Reviews You Can Rely On

Arc'teryx Rush LT Review

Interesting, very specific ski pants for human-powered skiing in wild and warm weather
arc'teryx rush lt ski pants review
Credit: Arc'teryx
Price:  $500 List
Manufacturer:   Arc'teryx
By Jediah Porter ⋅ Review Editor  ⋅  Dec 10, 2019
  • Weather Resistance - 25% 9.0
  • Fit and Comfort - 25% 5.0
  • Ventilation - 20% 6.0
  • Warmth - 10% 4.0
  • Features - 10% 5.0
  • Style - 10% 6.0

Our Verdict

These are a bit of a gamble on Arc'Teryx's part. The Arc'Teryx Rush LT attempts to fill a very narrow niche of product and usage. They are seemingly built for human-powered skiing in the gnarliest of storms. In that context, many can and will use their regular ski resort pants. Most regular ski resort pants are superior in fit and comfort while protecting as well as is needed. These pants are closer to rain pants than to fully-featured ski pants, perfect for those who need breathable and protective pants for ski touring in warm but stormy environs.
Very waterproof
Durable as compared to rain pants
Bib is too warm and inhibits layer changes

Our Analysis and Test Results

The Rush LT is a backcountry-specific hardshell pant. Most users will want more warmth, more features, or more versatility out of their pants.

Performance Comparison

arc'teryx rush lt ski pants review - the rush lt is super waterproof for wetter and windier backcountry...
The Rush LT is super waterproof for wetter and windier backcountry skiing.
Credit: Jediah Porter

Weather Resistance

With the Rush LT, Arc'Teryx uses a high-quality Gore-Tex shell and a closely tailored fit. The result, predictably, is excellent weather protection. These protect against the harshest and wettest of weather, with virtually no compromises. Our only criticism is that one pocket does not have a zipper (so snow and wetness can get inside the pocket. It won't get inside the pants, but it will sit there, cold and wet, against your leg). Otherwise, the Gore-Tex fabric and waterproof zippers are complemented by excellent seam sealing and Arc'Teryx's "durable water repellent" coating that is virtually unmatched.

arc'teryx rush lt ski pants review - the cuffs of the rush lt are built to work with lighter ski boots...
The cuffs of the Rush LT are built to work with lighter ski boots. We like this.
Credit: Jediah Porter

Fit and Comfort

First, on sizing. The Rush LT seems to run just a touch small and short. If you are between sizes, order the larger of your two options. If you are true to size, you'll be fine. The sizing differential isn't significant, but it is there.

Next, on comfort. In testing other categories of shell gear, we have long wished that Arc'teryx would make their shells from quieter and softer fabric. The same goes for the Rush LT. Especially when users might wear this product against the skin and in high-output situations, employing a more flexible and less "scratchy" external fabric would be appreciated. The Rush LT (and other Arc'Teryx shell clothing) eventually quiets down with wear and use, but it is pretty crinkly when new. If you choose to wear these directly against your skin, make sure it is a warm day, or you are putting out tons of heat because the thin fabric is pretty cold against the skin. A more robust "fleecy" lining would be appreciated for most conditions.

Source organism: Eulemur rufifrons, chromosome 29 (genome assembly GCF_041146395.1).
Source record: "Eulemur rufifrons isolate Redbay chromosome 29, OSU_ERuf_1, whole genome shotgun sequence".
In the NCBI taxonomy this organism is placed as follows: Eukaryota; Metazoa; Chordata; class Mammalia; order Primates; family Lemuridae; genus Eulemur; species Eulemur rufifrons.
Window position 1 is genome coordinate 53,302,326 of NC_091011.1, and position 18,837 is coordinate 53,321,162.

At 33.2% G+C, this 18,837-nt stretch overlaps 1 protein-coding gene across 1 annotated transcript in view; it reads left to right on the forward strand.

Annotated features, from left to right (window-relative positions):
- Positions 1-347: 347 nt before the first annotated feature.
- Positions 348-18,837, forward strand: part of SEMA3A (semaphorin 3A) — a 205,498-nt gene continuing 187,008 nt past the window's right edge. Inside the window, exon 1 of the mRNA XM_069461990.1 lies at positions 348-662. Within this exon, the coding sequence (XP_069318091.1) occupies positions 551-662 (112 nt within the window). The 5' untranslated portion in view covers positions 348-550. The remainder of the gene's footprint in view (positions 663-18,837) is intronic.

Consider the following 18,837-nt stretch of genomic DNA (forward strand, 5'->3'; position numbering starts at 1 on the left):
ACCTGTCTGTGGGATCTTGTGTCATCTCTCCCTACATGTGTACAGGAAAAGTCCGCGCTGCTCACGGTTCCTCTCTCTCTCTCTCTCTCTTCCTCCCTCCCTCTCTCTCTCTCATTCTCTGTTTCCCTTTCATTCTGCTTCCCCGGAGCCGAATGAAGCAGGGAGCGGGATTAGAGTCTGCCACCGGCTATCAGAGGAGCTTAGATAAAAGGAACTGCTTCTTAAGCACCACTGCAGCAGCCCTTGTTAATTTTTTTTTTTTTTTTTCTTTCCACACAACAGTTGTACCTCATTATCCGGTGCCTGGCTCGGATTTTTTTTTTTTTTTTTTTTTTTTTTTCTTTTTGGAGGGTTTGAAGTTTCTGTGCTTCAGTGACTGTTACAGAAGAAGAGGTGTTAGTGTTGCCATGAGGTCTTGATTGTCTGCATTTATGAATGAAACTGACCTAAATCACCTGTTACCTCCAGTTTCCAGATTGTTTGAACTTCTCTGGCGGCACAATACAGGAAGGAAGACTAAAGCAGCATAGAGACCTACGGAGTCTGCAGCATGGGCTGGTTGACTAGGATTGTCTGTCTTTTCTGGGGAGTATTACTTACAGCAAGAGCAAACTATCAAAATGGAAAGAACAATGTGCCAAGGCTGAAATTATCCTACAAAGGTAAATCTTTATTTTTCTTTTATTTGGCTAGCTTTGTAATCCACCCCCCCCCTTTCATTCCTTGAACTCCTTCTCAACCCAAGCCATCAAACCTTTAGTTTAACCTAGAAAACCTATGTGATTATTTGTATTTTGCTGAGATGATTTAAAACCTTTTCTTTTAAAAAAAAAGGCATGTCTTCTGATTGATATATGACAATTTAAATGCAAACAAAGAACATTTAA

arc'teryx rush lt ski pants review - the cut and tailoring of the rush lt have more in common with rain...
The cut and tailoring of the Rush LT have more in common with rain pants than with your typical ski pants.
Credit: Jediah Porter


The exterior, non-mesh backed vents lead the field. One of the side zips goes all the way to the high waistband for both further venting and for donning and doffing of the pants. The shell material is thin and breathes well. However, the bib construction keeps in heat from the torso and complicates layer adjustments.

arc'teryx rush lt ski pants review - the long external leg vents open wide for maximum airflow.
The long external leg vents open wide for maximum airflow.
Credit: Jediah Porter


You shouldn't be expecting much warmth from the Rush LT. These are just shell pants. In initial product selection, when reading Arc'teryx catalog copy, we expected that the "C-Knit" fabric lining would provide a little more fleecy or fuzzy warmth and comfort. That is not the case. The Gore-Tex C-Knit fabric is a little softer on the inside than your typical rain pants, but it doesn't add any insulating value. The bib component retains more warmth from the torso area than regular pants.

arc'teryx rush lt ski pants review - the shell fabric of the rush lt is kind of loud and "scratchy"...
The shell fabric of the Rush LT is kind of loud and "scratchy", especially when brand new.
Credit: Jediah Porter


The only features to note are the pockets. The bib pocket is configured to hold an avalanche transceiver, with a place to tether it. The two thigh pockets are useful, though the one just has a flap and no zipper. Smaller things will not be as secure in that pocket.

arc'teryx rush lt ski pants review - the high waist of the rush lt is an interesting choice. it...
The high waist of the Rush LT is an interesting choice. It definitely protects better but makes for a somewhat confining pile of fabric around one's waist.
Credit: Jediah Porter


These are function-first ski pants. The look is decidedly "alpine." Aside from the wide cuffs to go over ski boots, these look like your typical hiking or climbing rain pants.


These bibs are super expensive and fill a narrow niche. Unless you are a backcountry skier in the Cascades or Coast Range of BC, these pants are not a great value.


Arc'Teryx makes both proven and established products, and these pants offer the great weather resistance that the company is known for. The product lacks versatility, for which we cannot recommend these pants for everyday resort skiing.

Jediah Porter
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